Jane Brody, the long-time New York Times health columnist whose column is one of the best-read in health-care today, is back on the vitamin D train. Brody’s column on Tuesday suggested that vitamin D research may be among the most important medical findings thusfar in the 21st century.
“The so-called sunshine vitamin is poised to become the nutrient of the decade, if a host of recent findings are to be believed,” Brody wrote in the Times. “Now a growing legion of medical researchers have raised strong doubts about the adequacy of currently recommended levels of intake, from birth through the sunset years. The researchers maintain, based on a plethora of studies, that vitamin D levels considered adequate to prevent bone malformations like rickets in children are not optimal to counter a host of serious ailments that are now linked to low vitamin D levels.”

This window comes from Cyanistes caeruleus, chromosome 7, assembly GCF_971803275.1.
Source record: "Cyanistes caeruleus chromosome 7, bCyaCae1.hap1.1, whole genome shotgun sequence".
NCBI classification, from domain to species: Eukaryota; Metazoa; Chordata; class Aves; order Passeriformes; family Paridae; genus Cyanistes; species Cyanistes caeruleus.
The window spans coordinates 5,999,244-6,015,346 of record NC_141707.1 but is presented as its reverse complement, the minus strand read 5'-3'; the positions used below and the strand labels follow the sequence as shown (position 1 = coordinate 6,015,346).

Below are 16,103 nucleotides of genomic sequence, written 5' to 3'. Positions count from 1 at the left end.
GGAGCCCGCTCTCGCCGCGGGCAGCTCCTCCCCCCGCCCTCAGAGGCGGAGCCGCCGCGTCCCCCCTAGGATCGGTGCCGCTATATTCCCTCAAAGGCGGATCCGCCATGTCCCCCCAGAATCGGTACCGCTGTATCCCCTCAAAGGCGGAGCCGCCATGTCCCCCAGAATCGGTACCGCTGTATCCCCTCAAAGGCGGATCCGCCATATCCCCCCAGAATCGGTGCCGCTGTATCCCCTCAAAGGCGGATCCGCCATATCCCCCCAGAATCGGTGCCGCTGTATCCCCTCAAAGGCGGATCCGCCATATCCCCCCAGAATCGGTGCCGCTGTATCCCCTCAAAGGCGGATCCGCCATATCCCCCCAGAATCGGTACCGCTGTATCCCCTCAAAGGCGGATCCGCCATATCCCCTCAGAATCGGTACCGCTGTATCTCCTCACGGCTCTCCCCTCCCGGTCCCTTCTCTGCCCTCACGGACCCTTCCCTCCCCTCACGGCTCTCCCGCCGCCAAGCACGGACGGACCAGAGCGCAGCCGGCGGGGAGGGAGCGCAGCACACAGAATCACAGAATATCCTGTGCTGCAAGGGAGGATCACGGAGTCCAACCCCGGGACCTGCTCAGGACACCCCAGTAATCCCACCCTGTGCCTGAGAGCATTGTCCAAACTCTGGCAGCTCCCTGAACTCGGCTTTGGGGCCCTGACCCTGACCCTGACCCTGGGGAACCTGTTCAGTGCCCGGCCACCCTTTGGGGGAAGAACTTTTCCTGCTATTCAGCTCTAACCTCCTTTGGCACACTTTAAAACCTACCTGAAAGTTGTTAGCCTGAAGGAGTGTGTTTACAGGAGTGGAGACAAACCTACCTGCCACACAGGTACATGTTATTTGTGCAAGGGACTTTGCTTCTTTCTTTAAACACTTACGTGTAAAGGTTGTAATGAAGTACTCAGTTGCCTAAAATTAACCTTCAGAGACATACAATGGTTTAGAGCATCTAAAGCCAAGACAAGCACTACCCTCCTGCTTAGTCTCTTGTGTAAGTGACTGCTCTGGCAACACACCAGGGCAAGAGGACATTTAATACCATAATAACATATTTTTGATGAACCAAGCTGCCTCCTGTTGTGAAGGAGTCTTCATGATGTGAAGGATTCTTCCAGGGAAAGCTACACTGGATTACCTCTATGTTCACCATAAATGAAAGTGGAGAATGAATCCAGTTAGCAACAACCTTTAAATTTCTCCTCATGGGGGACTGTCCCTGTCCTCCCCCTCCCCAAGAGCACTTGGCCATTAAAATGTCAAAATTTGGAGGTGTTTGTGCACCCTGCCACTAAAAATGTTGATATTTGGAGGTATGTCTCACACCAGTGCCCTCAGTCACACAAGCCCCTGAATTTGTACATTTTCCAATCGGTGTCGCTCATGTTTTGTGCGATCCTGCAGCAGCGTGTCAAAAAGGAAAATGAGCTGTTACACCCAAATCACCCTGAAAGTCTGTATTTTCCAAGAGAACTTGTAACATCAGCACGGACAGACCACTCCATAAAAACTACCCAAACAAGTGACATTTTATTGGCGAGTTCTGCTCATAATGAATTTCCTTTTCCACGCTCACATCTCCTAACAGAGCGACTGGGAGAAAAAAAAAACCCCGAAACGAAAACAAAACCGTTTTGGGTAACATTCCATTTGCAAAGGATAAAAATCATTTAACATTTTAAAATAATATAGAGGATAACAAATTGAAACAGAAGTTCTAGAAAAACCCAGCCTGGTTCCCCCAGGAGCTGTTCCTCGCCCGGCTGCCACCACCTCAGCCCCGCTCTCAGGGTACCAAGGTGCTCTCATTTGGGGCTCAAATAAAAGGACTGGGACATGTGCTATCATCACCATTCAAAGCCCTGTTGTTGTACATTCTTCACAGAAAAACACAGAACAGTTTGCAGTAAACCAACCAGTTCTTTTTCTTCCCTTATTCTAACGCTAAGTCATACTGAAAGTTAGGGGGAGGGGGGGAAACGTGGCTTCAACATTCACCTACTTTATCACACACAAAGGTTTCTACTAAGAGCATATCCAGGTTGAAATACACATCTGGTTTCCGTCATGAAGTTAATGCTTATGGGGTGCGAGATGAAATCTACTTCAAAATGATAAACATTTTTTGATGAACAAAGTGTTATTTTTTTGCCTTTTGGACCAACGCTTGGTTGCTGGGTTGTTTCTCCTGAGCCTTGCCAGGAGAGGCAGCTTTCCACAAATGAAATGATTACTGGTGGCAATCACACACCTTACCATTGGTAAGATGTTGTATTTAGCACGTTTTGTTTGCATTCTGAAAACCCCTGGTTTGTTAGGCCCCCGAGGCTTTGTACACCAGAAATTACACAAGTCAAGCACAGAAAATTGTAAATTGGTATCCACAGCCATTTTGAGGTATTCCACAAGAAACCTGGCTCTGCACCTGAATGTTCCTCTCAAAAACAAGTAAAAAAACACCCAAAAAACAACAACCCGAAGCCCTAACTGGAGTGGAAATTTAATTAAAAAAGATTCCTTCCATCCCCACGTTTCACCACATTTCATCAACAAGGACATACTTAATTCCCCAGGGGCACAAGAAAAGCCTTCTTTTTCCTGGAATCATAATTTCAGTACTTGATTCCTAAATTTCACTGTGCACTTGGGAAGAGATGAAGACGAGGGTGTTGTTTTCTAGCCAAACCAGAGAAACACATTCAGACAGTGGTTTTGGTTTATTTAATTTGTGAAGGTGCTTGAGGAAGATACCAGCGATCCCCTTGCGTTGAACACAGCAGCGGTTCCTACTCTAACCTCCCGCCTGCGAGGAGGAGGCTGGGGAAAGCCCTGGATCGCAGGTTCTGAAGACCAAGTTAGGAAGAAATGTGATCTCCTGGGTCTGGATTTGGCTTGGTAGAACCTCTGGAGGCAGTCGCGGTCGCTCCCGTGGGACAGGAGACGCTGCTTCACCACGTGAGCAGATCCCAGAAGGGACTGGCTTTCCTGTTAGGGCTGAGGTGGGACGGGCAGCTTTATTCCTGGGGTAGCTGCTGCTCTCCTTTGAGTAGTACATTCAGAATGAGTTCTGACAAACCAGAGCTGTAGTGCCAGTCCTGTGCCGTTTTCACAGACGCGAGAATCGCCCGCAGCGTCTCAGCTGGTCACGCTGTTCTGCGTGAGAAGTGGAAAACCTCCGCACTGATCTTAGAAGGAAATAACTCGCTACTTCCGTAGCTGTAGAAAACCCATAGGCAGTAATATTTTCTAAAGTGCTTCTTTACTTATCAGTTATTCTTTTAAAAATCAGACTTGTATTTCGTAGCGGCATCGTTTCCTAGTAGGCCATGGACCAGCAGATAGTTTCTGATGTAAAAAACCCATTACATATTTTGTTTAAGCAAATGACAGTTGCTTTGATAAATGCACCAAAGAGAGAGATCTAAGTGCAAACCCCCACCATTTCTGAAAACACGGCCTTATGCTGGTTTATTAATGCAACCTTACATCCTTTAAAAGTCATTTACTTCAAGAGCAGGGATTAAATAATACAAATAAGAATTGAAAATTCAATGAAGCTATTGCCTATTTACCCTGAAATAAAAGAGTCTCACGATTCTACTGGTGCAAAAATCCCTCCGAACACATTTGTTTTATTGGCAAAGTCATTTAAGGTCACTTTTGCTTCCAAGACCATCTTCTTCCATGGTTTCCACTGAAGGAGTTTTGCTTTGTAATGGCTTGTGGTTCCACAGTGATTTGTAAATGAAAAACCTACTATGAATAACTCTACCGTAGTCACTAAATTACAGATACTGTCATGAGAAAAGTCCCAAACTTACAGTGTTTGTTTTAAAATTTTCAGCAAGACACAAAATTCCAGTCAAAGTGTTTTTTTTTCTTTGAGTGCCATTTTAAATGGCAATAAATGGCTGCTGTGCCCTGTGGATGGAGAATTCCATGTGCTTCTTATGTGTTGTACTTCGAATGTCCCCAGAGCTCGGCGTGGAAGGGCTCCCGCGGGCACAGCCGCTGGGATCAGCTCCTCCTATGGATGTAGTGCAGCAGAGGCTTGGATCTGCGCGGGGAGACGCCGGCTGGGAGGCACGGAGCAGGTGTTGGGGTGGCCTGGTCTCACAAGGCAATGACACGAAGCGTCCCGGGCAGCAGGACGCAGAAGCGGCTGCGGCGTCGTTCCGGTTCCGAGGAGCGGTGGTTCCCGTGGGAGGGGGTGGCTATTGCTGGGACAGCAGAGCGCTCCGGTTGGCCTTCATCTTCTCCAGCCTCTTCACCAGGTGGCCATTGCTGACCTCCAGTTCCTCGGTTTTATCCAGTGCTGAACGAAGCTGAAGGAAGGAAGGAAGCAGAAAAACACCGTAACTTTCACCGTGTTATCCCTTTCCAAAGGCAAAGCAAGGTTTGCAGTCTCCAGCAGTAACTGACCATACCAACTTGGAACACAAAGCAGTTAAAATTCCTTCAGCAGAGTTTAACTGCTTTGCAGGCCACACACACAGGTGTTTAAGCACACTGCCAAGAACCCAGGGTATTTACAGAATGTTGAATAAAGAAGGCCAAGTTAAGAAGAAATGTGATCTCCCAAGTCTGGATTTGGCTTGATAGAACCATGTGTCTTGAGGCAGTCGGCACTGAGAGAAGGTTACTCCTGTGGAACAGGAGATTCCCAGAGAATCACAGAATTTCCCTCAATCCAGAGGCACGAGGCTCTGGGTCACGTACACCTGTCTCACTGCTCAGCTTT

The column adds further credibility to the case that natural and intended vitamin D levels are consistent with what one could only possibly receive living outdoors in regular sunlight. Dietary supplements are a substitute at best, and no one is saying for sure how much vitamin D you can take as a supplement.
Vitamin D is very rare in diet. Sunshine is the must abundant and most natural source.
Disappointing in Brody’s column is her reference to how much summer sun is required to manufacture sufficient vitamin D in the skin. “In summer, as little as five minutes of sun a day on unprotected hands and face can replete the body’s supply,” Brody wrote, not taking into account that this recommendation is based on old, lower-level recommendations, that sun intensity varies throughout the day and by location, and that dark skin may need 10 times as much sun to make the same amount of vitamin D as light skin.